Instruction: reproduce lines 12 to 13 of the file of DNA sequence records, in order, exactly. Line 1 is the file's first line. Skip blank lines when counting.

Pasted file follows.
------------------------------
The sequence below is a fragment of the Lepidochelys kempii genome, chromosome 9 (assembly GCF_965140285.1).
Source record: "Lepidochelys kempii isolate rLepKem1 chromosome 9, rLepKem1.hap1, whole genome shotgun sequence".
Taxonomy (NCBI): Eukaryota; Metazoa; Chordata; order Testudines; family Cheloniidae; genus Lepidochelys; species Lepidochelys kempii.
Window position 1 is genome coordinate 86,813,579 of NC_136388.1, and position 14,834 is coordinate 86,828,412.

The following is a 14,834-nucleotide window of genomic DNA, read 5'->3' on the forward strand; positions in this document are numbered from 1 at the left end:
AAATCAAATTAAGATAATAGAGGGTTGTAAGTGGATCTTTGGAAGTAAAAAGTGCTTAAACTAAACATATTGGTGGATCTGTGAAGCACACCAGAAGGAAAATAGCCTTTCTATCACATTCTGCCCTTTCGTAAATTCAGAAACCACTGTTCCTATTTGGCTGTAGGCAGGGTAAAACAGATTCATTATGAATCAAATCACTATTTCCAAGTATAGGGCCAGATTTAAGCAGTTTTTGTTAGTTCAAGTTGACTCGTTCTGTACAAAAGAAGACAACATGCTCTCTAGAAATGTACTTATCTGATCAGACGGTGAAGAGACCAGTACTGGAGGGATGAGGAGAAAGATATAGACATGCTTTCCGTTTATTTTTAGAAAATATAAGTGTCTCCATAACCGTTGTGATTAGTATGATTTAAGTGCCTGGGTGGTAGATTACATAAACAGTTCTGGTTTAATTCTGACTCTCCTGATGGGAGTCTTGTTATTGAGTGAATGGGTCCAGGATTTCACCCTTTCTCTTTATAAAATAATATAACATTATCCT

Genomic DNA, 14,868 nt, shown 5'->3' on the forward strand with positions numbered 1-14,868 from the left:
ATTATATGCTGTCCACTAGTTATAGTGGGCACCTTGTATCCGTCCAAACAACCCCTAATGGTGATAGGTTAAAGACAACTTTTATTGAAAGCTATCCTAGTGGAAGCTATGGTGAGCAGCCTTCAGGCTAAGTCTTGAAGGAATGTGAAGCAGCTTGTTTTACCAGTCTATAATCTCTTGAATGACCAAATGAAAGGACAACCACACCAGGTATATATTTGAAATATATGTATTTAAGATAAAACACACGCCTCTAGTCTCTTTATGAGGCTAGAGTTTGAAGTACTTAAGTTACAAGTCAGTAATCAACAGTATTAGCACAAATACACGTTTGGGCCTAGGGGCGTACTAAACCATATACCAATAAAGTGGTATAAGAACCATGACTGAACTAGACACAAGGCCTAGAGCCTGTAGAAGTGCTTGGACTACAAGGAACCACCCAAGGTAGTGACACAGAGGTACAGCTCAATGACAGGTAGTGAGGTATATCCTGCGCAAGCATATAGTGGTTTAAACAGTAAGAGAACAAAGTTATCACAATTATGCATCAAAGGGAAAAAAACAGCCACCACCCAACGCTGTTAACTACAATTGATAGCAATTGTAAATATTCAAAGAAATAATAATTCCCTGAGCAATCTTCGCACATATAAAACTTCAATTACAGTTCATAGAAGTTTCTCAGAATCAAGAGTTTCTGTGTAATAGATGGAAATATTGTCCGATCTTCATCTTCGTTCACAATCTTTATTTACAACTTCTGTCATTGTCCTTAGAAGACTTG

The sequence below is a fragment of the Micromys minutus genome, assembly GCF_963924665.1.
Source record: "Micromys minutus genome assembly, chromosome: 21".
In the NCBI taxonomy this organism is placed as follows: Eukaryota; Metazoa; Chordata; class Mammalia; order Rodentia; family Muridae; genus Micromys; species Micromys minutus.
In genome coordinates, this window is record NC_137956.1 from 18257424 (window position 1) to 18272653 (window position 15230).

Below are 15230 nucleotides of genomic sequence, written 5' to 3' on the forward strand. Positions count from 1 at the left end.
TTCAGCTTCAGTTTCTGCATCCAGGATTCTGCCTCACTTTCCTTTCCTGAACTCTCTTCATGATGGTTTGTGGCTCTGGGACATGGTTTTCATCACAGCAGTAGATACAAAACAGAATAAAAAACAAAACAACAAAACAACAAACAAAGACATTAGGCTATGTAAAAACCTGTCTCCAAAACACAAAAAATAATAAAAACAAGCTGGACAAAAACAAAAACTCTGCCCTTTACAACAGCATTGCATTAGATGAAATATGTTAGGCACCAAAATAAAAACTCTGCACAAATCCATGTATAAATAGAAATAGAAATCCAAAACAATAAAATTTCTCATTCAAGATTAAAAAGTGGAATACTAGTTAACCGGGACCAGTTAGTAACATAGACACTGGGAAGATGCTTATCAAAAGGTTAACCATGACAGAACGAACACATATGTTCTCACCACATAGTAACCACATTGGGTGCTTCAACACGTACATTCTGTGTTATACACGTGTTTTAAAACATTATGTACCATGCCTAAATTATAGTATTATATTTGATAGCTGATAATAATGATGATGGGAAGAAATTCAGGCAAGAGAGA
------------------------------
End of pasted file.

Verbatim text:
In genome coordinates, this window is record NC_137956.1 from 18257424 (window position 1) to 18272653 (window position 15230).

Below are 15230 nucleotides of genomic sequence, written 5' to 3' on the forward strand. Positions count from 1 at the left end.